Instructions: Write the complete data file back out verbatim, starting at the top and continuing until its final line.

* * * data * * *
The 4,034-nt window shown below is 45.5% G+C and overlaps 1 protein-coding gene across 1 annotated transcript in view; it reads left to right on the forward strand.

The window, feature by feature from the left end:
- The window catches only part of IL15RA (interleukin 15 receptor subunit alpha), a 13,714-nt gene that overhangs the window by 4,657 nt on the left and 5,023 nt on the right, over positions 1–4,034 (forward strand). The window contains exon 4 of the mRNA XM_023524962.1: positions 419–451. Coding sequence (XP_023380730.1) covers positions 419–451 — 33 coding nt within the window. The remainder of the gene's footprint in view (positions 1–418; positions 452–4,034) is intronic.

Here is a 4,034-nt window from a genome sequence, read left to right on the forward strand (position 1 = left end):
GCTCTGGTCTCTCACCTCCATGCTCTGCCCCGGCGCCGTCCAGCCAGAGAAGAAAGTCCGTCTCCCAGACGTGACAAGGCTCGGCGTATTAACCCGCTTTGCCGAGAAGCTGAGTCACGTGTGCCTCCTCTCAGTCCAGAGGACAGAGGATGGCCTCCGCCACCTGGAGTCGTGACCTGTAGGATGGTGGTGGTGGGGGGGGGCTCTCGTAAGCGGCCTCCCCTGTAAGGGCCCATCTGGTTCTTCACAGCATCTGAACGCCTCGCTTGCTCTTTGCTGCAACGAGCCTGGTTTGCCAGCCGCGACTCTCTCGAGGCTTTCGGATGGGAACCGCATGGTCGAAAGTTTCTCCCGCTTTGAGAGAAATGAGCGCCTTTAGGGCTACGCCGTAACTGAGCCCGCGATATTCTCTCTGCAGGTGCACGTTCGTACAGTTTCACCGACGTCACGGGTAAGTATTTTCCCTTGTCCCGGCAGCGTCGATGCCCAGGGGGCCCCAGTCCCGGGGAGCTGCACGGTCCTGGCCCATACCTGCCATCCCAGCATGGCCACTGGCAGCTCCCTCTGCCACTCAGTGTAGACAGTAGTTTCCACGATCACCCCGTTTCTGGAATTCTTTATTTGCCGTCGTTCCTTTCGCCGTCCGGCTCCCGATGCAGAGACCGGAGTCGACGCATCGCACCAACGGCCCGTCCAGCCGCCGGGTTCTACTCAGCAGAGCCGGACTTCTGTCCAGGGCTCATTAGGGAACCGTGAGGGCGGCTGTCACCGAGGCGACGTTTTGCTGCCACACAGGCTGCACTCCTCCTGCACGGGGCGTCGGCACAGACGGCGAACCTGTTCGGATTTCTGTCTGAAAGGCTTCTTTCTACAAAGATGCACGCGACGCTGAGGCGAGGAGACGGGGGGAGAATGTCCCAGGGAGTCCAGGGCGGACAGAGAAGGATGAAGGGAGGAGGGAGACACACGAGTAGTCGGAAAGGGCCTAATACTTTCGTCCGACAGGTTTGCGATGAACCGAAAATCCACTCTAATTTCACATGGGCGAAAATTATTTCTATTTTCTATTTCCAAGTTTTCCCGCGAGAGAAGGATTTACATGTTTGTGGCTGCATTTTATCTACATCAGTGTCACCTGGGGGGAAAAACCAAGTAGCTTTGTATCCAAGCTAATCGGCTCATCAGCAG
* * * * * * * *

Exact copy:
The 4,034-nt window shown below is 45.5% G+C and overlaps 1 protein-coding gene across 1 annotated transcript in view; it reads left to right on the forward strand.

The window, feature by feature from the left end:
- The window catches only part of IL15RA (interleukin 15 receptor subunit alpha), a 13,714-nt gene that overhangs the window by 4,657 nt on the left and 5,023 nt on the right, over positions 1–4,034 (forward strand). The window contains exon 4 of the mRNA XM_023524962.1: positions 419–451. Coding sequence (XP_023380730.1) covers positions 419–451 — 33 coding nt within the window. The remainder of the gene's footprint in view (positions 1–418; positions 452–4,034) is intronic.

Here is a 4,034-nt window from a genome sequence, read left to right on the forward strand (position 1 = left end):
GCTCTGGTCTCTCACCTCCATGCTCTGCCCCGGCGCCGTCCAGCCAGAGAAGAAAGTCCGTCTCCCAGACGTGACAAGGCTCGGCGTATTAACCCGCTTTGCCGAGAAGCTGAGTCACGTGTGCCTCCTCTCAGTCCAGAGGACAGAGGATGGCCTCCGCCACCTGGAGTCGTGACCTGTAGGATGGTGGTGGTGGGGGGGGGCTCTCGTAAGCGGCCTCCCCTGTAAGGGCCCATCTGGTTCTTCACAGCATCTGAACGCCTCGCTTGCTCTTTGCTGCAACGAGCCTGGTTTGCCAGCCGCGACTCTCTCGAGGCTTTCGGATGGGAACCGCATGGTCGAAAGTTTCTCCCGCTTTGAGAGAAATGAGCGCCTTTAGGGCTACGCCGTAACTGAGCCCGCGATATTCTCTCTGCAGGTGCACGTTCGTACAGTTTCACCGACGTCACGGGTAAGTATTTTCCCTTGTCCCGGCAGCGTCGATGCCCAGGGGGCCCCAGTCCCGGGGAGCTGCACGGTCCTGGCCCATACCTGCCATCCCAGCATGGCCACTGGCAGCTCCCTCTGCCACTCAGTGTAGACAGTAGTTTCCACGATCACCCCGTTTCTGGAATTCTTTATTTGCCGTCGTTCCTTTCGCCGTCCGGCTCCCGATGCAGAGACCGGAGTCGACGCATCGCACCAACGGCCCGTCCAGCCGCCGGGTTCTACTCAGCAGAGCCGGACTTCTGTCCAGGGCTCATTAGGGAACCGTGAGGGCGGCTGTCACCGAGGCGACGTTTTGCTGCCACACAGGCTGCACTCCTCCTGCACGGGGCGTCGGCACAGACGGCGAACCTGTTCGGATTTCTGTCTGAAAGGCTTCTTTCTACAAAGATGCACGCGACGCTGAGGCGAGGAGACGGGGGGAGAATGTCCCAGGGAGTCCAGGGCGGACAGAGAAGGATGAAGGGAGGAGGGAGACACACGAGTAGTCGGAAAGGGCCTAATACTTTCGTCCGACAGGTTTGCGATGAACCGAAAATCCACTCTAATTTCACATGGGCGAAAATTATTTCTATTTTCTATTTCCAAGTTTTCCCGCGAGAGAAGGATTTACATGTTTGTGGCTGCATTTTATCTACATCAGTGTCACCTGGGGGGAAAAACCAAGTAGCTTTGTATCCAAGCTAATCGGCTCATCAGCAG